How about doesn’t need gifts and won’t even notice their absence? An ideal gift for a 1-year-old is a chance to make a racket with your pots and pans. And since when is it wrong to value presence over presents? It’s not unheard of for children themselves to agree to, even spearhead, parties that serve as charity drives and not gift grabs.

There’s also this: When a party is for a child too young to understand birthdays, it’s safe to assume it’s just an excuse for the parents to welcome in the village. Many such hosts are very concerned their invite-the-village impulse will be mistaken for an excuse to collect gifts, and so reach for ways to discourage them. Ironic, isn’t it.

As a villager who apparently thinks your untouchable authority-given right to buy stuff is being trampled, and who apparently doesn’t think much of these parents, I suggest you politely decline the invitation.

Whether you accept the invitation or not, please do — if you can keep the relish out of your voice — notify the hosts of any published record of impropriety in their charity’s use of donations. That’s a kindness no matter what color onesies your politics wear.
cereta: Barbie in outfit from the TOS movies, in pink (Lt. Barbie)
[personal profile] cereta
DEAR ABBY: Can you please help me understand the rule of etiquette when borrowing a wedding dress? The owner was fully aware that the bride intended to alter it. It was obvious that it would need to be made several sizes smaller and shortened. Also, the bride stated clearly that she intended to lower the neckline and remove the sleeves. Everyone seemed happy the gown was being used again after 25 years of being in a box.

After the wedding, the dress was professionally cleaned, boxed and returned to the owner. She is now livid and contends that the dress should have been returned in its original state -- just like it was loaned.

I'd appreciate your help settling this family dispute. How should this work? -- BORROWING TROUBLE IN THE MIDWEST

DEAR BORROWING TROUBLE: It is a fact of life that when cloth is excised so a garment can be made "several sizes smaller," it cannot be put back in its original condition. If that was the expectation of the owner, it was unrealistic. The bride did the right thing by having the wedding gown professionally cleaned and boxed, and it shouldn't be necessary for her to make any apologies.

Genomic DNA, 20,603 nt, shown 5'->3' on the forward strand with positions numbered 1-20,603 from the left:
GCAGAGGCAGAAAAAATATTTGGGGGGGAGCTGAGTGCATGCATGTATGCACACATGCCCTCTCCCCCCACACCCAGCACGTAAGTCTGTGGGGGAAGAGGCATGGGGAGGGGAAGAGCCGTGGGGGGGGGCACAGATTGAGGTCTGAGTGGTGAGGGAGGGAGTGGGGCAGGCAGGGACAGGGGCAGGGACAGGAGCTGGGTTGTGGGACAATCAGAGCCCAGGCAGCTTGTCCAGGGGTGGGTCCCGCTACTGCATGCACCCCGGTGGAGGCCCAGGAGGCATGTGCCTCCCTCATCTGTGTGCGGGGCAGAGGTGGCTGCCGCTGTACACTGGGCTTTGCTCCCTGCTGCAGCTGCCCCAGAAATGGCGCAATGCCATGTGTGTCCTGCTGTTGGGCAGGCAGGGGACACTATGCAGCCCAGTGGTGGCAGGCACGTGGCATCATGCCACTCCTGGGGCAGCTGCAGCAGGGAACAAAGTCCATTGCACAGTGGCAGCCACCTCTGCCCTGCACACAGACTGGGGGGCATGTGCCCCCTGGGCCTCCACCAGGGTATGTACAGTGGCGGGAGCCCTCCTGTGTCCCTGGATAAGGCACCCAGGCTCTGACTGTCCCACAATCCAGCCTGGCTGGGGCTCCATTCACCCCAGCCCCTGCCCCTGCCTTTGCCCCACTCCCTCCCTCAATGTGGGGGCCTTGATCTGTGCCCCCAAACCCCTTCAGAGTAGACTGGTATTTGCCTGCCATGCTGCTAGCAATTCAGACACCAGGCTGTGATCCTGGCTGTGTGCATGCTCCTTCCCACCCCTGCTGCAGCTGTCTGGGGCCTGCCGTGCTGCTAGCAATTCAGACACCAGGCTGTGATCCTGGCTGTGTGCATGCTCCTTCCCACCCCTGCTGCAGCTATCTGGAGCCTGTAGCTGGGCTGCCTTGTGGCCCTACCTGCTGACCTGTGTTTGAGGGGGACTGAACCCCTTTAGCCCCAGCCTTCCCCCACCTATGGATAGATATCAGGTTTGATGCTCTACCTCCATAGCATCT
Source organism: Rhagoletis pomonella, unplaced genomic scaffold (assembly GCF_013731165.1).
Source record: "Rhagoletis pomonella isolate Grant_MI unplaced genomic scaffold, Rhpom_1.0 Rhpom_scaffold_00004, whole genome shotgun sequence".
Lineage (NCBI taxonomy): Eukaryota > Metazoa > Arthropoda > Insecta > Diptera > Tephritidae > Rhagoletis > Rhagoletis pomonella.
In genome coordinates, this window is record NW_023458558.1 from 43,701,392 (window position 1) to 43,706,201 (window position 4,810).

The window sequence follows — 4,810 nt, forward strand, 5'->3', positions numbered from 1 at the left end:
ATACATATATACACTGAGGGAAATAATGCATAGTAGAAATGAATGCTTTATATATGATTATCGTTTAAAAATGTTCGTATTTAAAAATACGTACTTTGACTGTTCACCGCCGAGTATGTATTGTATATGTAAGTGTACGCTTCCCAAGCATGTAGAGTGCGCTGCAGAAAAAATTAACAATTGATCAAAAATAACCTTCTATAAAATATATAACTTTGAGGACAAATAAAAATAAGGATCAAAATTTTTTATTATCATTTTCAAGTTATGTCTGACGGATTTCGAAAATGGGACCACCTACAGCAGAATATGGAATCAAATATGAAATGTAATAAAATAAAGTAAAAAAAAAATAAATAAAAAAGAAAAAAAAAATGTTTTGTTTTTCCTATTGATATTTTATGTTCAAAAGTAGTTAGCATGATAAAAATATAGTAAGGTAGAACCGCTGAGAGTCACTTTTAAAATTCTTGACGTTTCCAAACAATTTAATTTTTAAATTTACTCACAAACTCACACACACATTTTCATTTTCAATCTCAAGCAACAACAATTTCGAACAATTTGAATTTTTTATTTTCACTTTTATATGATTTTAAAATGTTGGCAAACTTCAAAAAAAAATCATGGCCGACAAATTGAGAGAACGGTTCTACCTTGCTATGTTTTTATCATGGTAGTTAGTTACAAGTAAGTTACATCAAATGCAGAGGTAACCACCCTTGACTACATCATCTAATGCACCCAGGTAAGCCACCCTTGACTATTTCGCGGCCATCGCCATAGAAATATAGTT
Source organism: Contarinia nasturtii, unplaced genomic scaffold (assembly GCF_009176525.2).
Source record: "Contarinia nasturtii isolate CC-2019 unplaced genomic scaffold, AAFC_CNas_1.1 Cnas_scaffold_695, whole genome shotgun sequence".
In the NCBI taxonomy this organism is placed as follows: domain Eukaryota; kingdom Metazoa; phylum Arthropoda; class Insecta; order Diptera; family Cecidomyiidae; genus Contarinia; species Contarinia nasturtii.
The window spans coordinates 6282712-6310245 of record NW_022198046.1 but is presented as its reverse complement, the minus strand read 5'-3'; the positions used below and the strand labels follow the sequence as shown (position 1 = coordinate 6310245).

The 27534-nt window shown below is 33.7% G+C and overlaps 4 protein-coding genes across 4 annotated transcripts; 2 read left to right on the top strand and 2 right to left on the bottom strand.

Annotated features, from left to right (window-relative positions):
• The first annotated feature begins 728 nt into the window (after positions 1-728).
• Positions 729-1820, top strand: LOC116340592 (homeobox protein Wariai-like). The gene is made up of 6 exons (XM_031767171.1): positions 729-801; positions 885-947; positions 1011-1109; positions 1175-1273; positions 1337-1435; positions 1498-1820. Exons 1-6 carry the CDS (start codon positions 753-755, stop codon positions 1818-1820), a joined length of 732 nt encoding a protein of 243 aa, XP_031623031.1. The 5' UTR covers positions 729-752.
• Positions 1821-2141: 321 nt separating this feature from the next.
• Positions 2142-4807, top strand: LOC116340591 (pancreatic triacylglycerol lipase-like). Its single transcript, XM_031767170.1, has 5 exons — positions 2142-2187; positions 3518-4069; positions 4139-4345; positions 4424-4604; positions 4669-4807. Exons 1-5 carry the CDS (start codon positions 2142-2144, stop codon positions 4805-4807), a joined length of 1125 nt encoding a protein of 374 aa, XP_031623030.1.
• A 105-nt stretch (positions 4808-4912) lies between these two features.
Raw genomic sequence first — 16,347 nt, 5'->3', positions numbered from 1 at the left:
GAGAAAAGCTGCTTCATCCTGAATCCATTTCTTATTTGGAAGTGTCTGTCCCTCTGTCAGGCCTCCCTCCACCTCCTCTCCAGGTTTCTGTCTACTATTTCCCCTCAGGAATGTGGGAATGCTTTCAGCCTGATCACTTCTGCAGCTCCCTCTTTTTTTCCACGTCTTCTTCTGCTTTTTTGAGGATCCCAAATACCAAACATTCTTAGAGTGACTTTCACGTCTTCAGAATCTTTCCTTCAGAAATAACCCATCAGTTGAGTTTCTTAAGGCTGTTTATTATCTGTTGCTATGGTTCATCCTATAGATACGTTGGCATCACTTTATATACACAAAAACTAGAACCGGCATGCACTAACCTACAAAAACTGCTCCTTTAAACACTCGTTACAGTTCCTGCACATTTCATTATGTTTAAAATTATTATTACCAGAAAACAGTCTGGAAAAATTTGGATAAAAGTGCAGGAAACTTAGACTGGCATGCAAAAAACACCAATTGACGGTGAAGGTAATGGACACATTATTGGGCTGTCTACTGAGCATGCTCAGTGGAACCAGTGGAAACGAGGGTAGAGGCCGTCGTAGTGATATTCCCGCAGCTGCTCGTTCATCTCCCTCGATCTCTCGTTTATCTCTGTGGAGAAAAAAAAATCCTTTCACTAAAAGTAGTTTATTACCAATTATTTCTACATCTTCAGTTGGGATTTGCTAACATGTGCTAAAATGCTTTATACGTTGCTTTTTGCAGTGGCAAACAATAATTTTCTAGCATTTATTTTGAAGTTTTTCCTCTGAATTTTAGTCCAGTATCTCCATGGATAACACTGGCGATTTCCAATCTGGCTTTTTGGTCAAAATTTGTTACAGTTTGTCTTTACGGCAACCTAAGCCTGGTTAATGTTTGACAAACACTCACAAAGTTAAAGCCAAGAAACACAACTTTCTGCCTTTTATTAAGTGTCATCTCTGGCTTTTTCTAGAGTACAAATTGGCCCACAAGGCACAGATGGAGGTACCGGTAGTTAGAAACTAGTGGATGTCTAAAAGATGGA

cereta: Cartoon of Me, That's Doctor Fangirl to you. (Doctor Fangirl)
[personal profile] cereta
Dear Annie: I am the youngest of seven children and the only one who didn't marry young. I am also the only one who attended college. I am graduating in May and mentioned to my parents that I hoped to have a small graduation party with family and close friends. One friend already offered to make my cake.

You can imagine my disappointment when my parents said it was silly to have a graduation party, and they'd rather spend money on a wedding whenever I get married. Annie, I wasn't asking them to spend money. I just wanted to use the hospitality of their home because my college apartment is a few hours away.

I've worked hard for my degree, and I'm hurt by their lack of excitement. I want to share my happiness. I don't need gifts. Would it be against etiquette to throw myself a party? -- Puzzled

Dear Puzzled: It is OK to give yourself a party, but please don't mention your graduation until after your guests arrive. You don't want to give the impression of, "I'm so fantastic and accomplished -- bring presents." Simply say you want to have a party. You can then tell them during the event that you are celebrating your degree. Another option is to get together with your classmates and have a group celebration, whereby you are essentially giving a graduation party for one another.